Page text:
Thursday, January 07, 2016

Brilliant summary

In a rather sad turn of events today a mid-sized hedge fund based in London has decided to close their doors and return money to investors.  Below are some comments from their letter to investors with summarizes brilliantly the changes that have occurred in the markets in the past 10 years.

When people ask me for my opinions on the markets or the economy, I often tell them that it really doesn't matter because the markets that I grew up in, the markets that you hear about on CNBC or on the evening news, no longer really exists.  The market today is a rapid fire game of computerized trading that humans need not participate in.

Here are some selected snippets from their final letter to investors detailing their decision to shutdown (I've done some editing to shorten the letter and focus on the message).

"Our process marries the top down forecasting of key macro-economic variables with the bottom up forecasting of company earnings.
For this process to work we have consistently needed the following criteria to be met:
  • Access to transparent and truthfully compiled data.
  • Logical decision making by policy makers.
  • A reasonable spread of uncorrelated potential investments across time zones.
Unfortunately, global trends over the past couple of years have begun to work against these strategies
Data quality has deteriorated
  • Data releases have become much less transparent and truthful at both a macro and a micro level. Unfortunately, an ever growing share of the most important data China and India produce is simply not credible. Currently stated Chinese real GDP growth is 7.1% and India’s is 7.4%. Both are substantially over stated. This obfuscation and distortion of data, whether deliberate or inadvertent, makes it increasingly difficult to forecast macro and hence micro as well, for an ever growing share of our investment universe.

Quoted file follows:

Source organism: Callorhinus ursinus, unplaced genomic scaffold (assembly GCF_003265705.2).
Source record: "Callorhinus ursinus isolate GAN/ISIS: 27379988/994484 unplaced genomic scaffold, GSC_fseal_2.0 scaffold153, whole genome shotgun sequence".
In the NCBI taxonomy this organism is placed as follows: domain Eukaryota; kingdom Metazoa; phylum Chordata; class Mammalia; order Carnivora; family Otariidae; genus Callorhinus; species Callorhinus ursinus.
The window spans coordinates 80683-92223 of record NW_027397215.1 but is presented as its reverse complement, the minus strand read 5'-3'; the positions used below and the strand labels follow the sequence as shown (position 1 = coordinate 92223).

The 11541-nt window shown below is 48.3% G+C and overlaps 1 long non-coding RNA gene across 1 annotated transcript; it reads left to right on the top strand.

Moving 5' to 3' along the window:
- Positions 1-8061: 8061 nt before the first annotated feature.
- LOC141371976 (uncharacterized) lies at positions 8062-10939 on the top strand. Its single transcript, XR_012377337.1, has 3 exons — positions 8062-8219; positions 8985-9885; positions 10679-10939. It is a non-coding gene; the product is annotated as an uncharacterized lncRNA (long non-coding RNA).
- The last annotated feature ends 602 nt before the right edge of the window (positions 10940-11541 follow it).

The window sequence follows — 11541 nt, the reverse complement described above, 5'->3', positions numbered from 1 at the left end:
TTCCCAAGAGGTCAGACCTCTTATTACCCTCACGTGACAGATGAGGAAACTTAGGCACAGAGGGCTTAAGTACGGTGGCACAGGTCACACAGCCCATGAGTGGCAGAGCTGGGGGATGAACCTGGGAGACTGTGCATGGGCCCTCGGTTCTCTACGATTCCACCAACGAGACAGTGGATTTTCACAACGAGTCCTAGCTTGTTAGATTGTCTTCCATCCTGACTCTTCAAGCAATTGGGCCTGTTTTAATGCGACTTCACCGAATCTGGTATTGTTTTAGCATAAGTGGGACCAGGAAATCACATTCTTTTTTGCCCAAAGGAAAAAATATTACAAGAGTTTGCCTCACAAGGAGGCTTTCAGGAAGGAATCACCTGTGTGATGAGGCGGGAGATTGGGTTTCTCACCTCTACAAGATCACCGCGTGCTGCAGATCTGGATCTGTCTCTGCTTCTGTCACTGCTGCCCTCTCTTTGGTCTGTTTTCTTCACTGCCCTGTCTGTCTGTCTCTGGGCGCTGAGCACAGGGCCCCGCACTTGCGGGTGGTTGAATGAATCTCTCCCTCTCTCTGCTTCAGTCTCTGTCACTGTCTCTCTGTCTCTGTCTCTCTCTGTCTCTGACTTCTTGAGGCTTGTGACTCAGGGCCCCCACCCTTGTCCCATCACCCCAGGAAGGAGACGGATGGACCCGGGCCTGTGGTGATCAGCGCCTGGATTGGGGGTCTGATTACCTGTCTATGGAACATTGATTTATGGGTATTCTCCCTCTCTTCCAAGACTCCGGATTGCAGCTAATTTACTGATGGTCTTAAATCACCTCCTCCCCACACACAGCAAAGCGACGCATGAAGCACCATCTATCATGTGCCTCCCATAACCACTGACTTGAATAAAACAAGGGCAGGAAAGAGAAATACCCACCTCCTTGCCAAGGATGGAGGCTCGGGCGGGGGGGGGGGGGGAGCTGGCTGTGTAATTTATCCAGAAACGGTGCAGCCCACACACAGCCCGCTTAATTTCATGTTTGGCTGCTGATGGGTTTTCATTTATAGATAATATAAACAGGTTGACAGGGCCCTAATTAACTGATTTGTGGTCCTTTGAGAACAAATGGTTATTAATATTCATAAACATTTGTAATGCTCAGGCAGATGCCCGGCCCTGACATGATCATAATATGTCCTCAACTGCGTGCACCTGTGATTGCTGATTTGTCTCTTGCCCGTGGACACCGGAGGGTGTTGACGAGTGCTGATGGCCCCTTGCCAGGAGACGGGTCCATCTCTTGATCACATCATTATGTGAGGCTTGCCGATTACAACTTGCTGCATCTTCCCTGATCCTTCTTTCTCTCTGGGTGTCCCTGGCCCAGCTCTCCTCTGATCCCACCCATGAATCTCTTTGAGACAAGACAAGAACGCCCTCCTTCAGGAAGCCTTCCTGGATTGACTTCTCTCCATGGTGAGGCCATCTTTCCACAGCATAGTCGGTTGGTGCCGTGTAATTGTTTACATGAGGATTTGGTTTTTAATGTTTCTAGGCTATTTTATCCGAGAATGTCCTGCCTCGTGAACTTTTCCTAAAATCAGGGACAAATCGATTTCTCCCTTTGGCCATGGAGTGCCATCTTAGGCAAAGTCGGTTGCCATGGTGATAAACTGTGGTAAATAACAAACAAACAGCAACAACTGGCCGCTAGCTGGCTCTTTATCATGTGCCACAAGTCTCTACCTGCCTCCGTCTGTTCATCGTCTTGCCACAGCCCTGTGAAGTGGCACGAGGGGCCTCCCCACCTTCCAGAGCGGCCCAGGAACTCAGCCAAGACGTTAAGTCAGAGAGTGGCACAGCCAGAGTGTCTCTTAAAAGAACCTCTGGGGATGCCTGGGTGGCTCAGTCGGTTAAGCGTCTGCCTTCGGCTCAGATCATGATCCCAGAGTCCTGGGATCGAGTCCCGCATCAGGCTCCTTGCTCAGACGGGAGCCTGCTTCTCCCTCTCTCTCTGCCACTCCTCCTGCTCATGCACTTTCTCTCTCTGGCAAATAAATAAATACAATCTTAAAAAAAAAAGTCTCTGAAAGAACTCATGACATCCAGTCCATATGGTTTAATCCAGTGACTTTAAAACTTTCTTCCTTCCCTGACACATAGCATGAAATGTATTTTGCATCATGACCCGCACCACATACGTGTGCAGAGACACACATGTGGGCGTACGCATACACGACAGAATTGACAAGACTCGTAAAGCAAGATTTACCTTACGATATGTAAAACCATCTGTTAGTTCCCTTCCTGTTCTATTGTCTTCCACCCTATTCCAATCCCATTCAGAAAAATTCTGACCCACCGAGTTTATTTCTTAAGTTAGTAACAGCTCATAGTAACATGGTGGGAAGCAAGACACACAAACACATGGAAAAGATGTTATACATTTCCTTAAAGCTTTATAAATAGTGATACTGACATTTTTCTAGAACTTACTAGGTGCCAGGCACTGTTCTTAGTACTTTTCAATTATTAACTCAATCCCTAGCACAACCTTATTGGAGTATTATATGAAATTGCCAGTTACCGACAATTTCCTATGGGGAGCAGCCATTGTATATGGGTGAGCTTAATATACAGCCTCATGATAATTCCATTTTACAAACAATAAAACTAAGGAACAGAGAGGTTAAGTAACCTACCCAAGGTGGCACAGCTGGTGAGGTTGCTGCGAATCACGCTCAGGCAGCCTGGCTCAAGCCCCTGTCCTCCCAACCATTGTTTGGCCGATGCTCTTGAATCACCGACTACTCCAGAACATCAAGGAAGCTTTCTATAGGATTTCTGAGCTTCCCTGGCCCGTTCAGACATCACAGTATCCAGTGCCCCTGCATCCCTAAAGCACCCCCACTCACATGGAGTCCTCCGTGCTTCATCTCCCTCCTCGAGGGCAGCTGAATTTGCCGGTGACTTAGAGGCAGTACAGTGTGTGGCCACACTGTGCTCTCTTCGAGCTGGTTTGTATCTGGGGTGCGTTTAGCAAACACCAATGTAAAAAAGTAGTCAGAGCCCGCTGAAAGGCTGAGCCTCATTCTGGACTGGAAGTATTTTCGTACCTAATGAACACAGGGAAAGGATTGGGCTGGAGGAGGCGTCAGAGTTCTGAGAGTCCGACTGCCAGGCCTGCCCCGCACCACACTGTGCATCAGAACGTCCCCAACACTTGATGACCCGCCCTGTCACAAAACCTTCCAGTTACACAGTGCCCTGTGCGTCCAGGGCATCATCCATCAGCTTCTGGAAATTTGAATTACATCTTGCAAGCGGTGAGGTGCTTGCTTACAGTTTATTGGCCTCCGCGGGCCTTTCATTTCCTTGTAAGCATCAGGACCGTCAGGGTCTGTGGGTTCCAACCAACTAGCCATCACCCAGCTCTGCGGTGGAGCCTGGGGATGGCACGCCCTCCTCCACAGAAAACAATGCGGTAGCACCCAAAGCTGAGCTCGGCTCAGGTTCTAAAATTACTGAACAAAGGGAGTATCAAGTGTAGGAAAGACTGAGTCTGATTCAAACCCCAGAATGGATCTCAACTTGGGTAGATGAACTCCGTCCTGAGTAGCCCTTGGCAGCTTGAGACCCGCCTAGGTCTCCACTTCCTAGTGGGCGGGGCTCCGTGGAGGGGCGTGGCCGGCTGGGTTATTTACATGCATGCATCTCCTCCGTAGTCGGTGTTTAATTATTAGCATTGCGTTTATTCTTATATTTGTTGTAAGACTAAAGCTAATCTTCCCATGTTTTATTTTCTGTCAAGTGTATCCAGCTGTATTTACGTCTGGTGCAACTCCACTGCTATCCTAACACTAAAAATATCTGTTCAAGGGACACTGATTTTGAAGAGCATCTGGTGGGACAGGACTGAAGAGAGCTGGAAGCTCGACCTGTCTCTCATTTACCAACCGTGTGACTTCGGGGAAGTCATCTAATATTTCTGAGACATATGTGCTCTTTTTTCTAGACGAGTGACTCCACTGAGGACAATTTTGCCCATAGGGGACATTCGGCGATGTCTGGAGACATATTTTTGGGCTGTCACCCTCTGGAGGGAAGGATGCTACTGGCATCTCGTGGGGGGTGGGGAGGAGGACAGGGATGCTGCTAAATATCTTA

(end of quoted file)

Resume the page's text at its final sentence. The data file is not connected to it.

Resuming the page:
• Corporations have also responded to greater market scrutiny since 2008 by disclosing less not more, on the basis that the less they reveal the less often they can be proved wrong by regulators, investors or law courts. 
The transparency of decision making has also declined
Assuming we can obtain trustworthy data we then apply logic to produce our forecasts. The validity of this process becomes questionable if economic policy makers do not themselves apply economic logic and in a transparent manner. 
  • Equity markets are also less transparent
  • The recent massive increase in market share of both ‘dumb’ index funds and ‘black box’ algorithmic funds creates a situation where equity market volumes have fallen sharply and individual stock volatility has risen dramatically.
  • In such a world dominated by index and algorithmic funds historically logical correlations between different asset classes can remain in place long after they have ceased to be logical. 
  • Index and algorithmic fund moves also make it very hard to ascertain what the markets ‘clean’ positioning is at any given time.
In summary, all of the above factors now mean that it is more difficult than ever before for us to accurately forecast macroeconomic and corporate variables. This has made what we enjoy most – the thrill of analysing economic data releases and company accounts – no longer enjoyable. 
It is therefore time to accept that what we have done has worked brilliantly for twenty years but does not work anymore and move on. We are confident our process will eventually work again – for the laws of economics will never be repealed – but for now they are suspended and may be for some time; an indefinite period involving indeterminate levels of risk during which we think it would be wrong for us to be the stewards of your money.
I could not agree more with these points.

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